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Display of the Resistance Embroideries of Maria Schuh

This is a wake up call for me as I step into each day going forward, to be aware that my individual choices have an effect on my community and country as a Collective. I intend to take off my blinders to the plight and ideas of those who may not share my vision. To realize what I can do as I am faced with tough choices. To ask myself the tough questions:  Am I ignoring the oppression of a segment of our society, and making light of it? Am I looking to find answers that work for all of us, or just for myself?  Am I adapting to the new normal because it seems to be the peaceful thing to do, despite the concern that it could be causing others pain? These are the questions and many more that I (and All of US) will be faced with in the coming days and years. I know from walking through the Resistance Exhibit they are difficult questions to answer in the moments we are faced with them. These are difficult decisions to make. It is always easier to say in hind-site what should have been done. It is also easier to say in advance what you think you would do walking into a situation, than what you would actually do faced with the real consequences of your decisions.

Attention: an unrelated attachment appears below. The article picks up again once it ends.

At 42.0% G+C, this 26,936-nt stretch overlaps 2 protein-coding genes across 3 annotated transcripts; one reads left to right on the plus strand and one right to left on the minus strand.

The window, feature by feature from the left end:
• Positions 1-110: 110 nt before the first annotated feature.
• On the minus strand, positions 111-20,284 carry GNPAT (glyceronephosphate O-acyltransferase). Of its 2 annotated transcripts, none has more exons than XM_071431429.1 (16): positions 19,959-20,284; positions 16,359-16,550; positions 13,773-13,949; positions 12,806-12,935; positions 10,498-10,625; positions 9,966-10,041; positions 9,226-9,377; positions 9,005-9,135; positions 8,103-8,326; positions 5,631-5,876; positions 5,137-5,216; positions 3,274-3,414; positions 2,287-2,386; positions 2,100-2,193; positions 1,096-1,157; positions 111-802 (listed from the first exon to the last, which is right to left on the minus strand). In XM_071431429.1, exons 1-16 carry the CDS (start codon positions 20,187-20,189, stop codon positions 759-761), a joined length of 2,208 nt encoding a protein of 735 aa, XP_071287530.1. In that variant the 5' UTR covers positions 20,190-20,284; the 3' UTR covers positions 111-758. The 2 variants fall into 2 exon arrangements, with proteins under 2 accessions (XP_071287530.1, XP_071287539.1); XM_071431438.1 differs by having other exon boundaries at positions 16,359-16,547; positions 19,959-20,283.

One thing I know I will continue to do is use my Voice. My Voice comes in many different Forms. I will use my Words, speaking and writing freely as my U.S. Rights as a citizen allow.  I will use my Dollars, as very often speaking with the wallet is one of the most effective methods of communication. And I will primarily use my Talents and Actions (they speak louder than words!) to speak up when I see something harmful and/or hateful to others. I encourage you who would like to hold on to the good in the world and continue to make it better for All to also use your voices and your dollars and especially your talents to call out and continue to shine the light on situations that do not resonate with that vision. Make your daily actions and choices speak to the vision of the world you want to see. We are all an aspect of the Great Creator, what we envision is the first step to what we create here. We can not turn a blind eye to what we see as abusive, mean, selfish, divisive, or inhumane on an individual level or as a collective. We can not “be ignorant”, but just like Maria Schuh’s example we can all “pretend ignorance” (or use other methods) to resist wrong doing, and use A Stitch In Time (to) Save.